Email updates

Keep up to date with the latest news and content from BMC Genetics and BioMed Central.

Open Access Highly Accessed Research article

Genome-wide survey indicates involvement of loci on canine chromosomes 7 and 31 in patellar luxation in flat-coated retrievers

Ineke C M Lavrijsen1, Peter A J Leegwater1*, Chalika Wangdee12, Frank G van Steenbeek1, Monique Schwencke3, Gert J Breur4, Freek J Meutstege5, Isaac J Nijman6, Edwin Cuppen6, Henri C M Heuven17 and Herman A W Hazewinkel1

Author Affiliations

1 Department of Clinical Sciences of Companion Animals, Faculty of Veterinary Medicine, Utrecht University, Utrecht, The Netherlands

2 Department of Veterinary Surgery, Faculty of Veterinary Science, Chulalongkorn University, Bangkok, Thailand

3 Dierenkliniek Putten, Roosendaalseweg 162c, Putten, The Netherlands

4 Department of Veterinary Clinical Sciences, School of Veterinary Medicine, Purdue University, West Lafayette, IN 47907, USA

5 Steenen Camer 78, Bilthoven, The Netherlands

6 Hubrecht Institute, The Royal Dutch Academy of Arts and Sciences, University Medical Center Utrecht, Utrecht, The Netherlands

7 Animal Breeding and Genomics Centre, Wageningen University, Wageningen, The Netherlands

For all author emails, please log on.

BMC Genetics 2014, 15:64  doi:10.1186/1471-2156-15-64


The electronic version of this article is the complete one and can be found online at: http://www.biomedcentral.com/1471-2156/15/64


Received:9 December 2013
Accepted:14 May 2014
Published:28 May 2014

© 2014 Lavrijsen et al.; licensee BioMed Central Ltd.

This is an Open Access article distributed under the terms of the Creative Commons Attribution License (http://creativecommons.org/licenses/by/2.0), which permits unrestricted use, distribution, and reproduction in any medium, provided the original work is properly credited. The Creative Commons Public Domain Dedication waiver (http://creativecommons.org/publicdomain/zero/1.0/) applies to the data made available in this article, unless otherwise stated.

Abstract

Background

Patellar luxation is an orthopedic disorder in which the patella moves out of its normal location within the femoral trochlea of the knee and it can lead to osteoarthritis, lameness, and pain. In dogs it is a heritable trait, with both environmental and genetic factors contributing to the phenotype. The prevalence of patellar luxation in the Dutch Flat-Coated Retriever population is 24%. In this study, we investigated the molecular genetics of the disorder in this population.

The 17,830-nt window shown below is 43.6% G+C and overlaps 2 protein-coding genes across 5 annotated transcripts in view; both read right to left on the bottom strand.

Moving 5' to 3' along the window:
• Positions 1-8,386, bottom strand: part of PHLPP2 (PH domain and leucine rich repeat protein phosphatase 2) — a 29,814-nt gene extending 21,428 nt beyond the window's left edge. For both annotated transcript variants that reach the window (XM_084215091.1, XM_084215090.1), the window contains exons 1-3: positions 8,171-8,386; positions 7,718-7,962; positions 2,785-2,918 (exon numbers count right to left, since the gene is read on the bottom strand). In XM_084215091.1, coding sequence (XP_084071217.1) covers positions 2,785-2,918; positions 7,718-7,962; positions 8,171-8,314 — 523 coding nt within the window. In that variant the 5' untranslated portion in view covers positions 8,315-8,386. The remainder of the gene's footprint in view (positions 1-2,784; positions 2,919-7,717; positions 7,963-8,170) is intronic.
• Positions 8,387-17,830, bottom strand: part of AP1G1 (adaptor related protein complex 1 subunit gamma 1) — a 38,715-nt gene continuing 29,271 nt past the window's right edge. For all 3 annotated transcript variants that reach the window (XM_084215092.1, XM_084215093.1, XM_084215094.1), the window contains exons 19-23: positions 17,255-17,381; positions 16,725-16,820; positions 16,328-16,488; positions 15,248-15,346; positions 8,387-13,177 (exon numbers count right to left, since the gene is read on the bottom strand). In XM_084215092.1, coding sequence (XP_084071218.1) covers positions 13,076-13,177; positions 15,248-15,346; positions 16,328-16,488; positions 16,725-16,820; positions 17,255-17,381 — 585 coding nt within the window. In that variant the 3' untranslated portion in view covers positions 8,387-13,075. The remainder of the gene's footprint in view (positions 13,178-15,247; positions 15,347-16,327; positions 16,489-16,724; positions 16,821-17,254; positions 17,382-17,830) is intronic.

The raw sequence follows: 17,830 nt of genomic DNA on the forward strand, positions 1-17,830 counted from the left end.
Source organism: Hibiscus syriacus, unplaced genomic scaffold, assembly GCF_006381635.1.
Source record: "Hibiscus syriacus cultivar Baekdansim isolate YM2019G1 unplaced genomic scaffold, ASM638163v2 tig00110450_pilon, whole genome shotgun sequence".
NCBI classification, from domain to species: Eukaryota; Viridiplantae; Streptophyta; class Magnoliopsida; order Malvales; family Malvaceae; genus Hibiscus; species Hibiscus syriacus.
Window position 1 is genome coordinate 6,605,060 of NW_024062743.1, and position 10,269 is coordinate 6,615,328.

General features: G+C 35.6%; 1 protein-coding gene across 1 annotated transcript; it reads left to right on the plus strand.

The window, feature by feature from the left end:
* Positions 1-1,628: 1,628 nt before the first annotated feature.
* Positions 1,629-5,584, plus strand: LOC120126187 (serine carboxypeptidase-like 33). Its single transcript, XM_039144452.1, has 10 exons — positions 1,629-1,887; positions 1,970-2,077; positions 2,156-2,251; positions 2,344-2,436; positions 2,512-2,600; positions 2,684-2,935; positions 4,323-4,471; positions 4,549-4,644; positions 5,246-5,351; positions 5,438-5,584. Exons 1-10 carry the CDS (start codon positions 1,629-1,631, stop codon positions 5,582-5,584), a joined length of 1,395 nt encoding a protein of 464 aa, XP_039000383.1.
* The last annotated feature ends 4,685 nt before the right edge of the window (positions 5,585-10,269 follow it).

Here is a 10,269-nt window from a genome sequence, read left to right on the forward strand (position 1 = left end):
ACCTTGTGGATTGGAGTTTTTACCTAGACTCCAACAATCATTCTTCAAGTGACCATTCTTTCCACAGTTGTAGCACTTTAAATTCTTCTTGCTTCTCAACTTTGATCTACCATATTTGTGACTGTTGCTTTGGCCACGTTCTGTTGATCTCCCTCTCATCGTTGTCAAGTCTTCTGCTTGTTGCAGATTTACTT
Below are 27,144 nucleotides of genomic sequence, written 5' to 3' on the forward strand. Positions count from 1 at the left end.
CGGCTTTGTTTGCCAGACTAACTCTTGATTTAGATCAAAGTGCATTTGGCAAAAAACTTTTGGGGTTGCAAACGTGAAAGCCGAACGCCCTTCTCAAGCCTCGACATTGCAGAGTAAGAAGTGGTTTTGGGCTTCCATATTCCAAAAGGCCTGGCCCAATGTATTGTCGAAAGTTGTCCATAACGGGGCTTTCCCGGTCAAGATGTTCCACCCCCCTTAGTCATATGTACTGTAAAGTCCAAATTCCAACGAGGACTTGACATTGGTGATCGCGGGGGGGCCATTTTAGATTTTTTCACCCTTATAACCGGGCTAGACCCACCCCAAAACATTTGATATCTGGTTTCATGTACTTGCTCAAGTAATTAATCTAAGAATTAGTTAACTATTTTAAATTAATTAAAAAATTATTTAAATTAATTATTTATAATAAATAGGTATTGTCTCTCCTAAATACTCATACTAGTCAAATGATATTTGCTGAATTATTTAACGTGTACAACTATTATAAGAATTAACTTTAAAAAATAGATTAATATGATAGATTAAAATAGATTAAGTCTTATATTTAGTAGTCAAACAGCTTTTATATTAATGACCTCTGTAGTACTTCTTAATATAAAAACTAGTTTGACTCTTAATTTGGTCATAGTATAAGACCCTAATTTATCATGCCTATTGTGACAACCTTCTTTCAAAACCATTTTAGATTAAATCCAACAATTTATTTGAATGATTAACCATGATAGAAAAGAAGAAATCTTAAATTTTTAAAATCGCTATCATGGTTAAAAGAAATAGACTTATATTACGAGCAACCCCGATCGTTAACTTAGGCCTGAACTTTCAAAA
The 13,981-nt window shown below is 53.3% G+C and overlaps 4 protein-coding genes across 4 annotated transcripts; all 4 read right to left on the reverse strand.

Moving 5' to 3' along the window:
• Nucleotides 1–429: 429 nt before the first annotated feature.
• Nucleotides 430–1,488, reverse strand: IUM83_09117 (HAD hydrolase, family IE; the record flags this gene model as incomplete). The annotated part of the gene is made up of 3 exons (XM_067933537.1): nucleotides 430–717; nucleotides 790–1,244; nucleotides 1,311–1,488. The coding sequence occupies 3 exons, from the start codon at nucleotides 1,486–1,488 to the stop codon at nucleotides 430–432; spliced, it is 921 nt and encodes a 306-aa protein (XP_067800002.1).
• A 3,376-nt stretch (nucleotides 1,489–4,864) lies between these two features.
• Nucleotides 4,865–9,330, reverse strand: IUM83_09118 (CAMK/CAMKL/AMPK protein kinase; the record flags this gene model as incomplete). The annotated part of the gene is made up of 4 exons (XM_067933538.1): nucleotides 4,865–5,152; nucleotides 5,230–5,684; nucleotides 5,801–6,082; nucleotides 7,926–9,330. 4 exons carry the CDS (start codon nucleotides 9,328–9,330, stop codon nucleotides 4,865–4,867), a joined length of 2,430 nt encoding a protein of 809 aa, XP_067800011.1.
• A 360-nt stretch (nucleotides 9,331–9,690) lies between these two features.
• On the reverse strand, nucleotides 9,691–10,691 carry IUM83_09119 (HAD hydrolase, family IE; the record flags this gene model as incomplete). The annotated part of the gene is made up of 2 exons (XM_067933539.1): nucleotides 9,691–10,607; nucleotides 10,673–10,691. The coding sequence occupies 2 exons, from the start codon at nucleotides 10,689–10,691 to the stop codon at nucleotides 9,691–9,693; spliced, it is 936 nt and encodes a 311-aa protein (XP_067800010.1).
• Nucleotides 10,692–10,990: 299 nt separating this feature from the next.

Results

Genome-wide association analysis of 15,823 single nucleotide polymorphisms (SNPs) in 45 cases and 40 controls revealed that patellar luxation was significantly associated with a region on chromosome CFA07, and possibly with regions on CFA03, CFA31, and CFA36. The exons of the genes in these regions, 0.5 Mb combined, were analyzed further. These exons from 15 cases and a pooled sample from 15 controls were enriched using custom genomic hybridization arrays and analyzed by massive parallel DNA sequencing. In total 7257 variations were detected. Subsequently, a selection of 144 of these SNPs were genotyped in 95 Flat-Coated Retrievers. Nine SNPs, in eight genes on CFA07 and CFA31, were associated with patellar luxation (P <10-4). Genotyping of these SNPs in samples from a variety of breeds revealed that the disease-associated allele of one synonymous SNP in a pseudogene of FMO6 was unique to Flat-Coated Retrievers.

Conclusion

Genome-wide association analysis followed by targeted DNA sequencing identified loci on chromosomes 7 and 31 as being involved in patellar luxation in the Flat-Coated Retriever breed.

Keywords:
Patellar luxation; Knee; Dog; Canis; Genome; Association analysis; DNA sequence

Background

Patellar luxation (PL) is a common developmental orthopedic disorder in dogs [1-3]. Normally, the patella is located within the trochlea of the femur at a fixed distance from the tibial crest and has only limited sideways movement within this groove [4]. PL occurs when the patella moves out of the trochlear groove and it can lead to degenerative joint disease. Although surgical correction can be performed in most cases, joint cartilage damage may lead to osteoarthritis and consequently to permanent pain and lameness.